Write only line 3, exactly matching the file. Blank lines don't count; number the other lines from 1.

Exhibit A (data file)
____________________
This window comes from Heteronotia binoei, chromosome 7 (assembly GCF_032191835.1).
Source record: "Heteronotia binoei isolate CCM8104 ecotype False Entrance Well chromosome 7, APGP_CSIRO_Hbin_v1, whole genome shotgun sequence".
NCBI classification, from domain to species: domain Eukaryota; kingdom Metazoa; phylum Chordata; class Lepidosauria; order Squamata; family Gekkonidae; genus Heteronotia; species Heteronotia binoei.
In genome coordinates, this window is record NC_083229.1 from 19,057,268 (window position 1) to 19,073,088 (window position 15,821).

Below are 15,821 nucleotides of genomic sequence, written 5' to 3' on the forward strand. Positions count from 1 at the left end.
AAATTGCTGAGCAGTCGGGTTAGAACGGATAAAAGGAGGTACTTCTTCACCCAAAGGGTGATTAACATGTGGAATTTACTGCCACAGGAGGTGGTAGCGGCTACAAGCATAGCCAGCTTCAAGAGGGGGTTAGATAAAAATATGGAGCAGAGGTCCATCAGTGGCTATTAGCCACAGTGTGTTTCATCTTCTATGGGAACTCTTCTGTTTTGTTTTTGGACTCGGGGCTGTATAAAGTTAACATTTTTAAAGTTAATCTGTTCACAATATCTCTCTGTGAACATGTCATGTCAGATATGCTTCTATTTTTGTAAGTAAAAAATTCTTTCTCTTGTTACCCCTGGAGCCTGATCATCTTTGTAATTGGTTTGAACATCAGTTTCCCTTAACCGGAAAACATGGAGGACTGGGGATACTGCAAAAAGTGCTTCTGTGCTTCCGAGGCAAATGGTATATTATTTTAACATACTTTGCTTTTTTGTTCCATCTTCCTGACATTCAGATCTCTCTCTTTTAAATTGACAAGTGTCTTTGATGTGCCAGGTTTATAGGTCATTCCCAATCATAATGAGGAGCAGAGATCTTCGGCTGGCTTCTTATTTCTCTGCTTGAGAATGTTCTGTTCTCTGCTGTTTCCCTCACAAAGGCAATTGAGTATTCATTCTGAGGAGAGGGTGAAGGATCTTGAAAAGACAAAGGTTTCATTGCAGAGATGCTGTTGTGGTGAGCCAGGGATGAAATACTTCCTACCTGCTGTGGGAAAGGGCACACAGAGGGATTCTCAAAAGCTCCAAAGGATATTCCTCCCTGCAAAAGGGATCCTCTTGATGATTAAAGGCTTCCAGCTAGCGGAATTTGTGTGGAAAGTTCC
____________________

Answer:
NCBI classification, from domain to species: domain Eukaryota; kingdom Metazoa; phylum Chordata; class Lepidosauria; order Squamata; family Gekkonidae; genus Heteronotia; species Heteronotia binoei.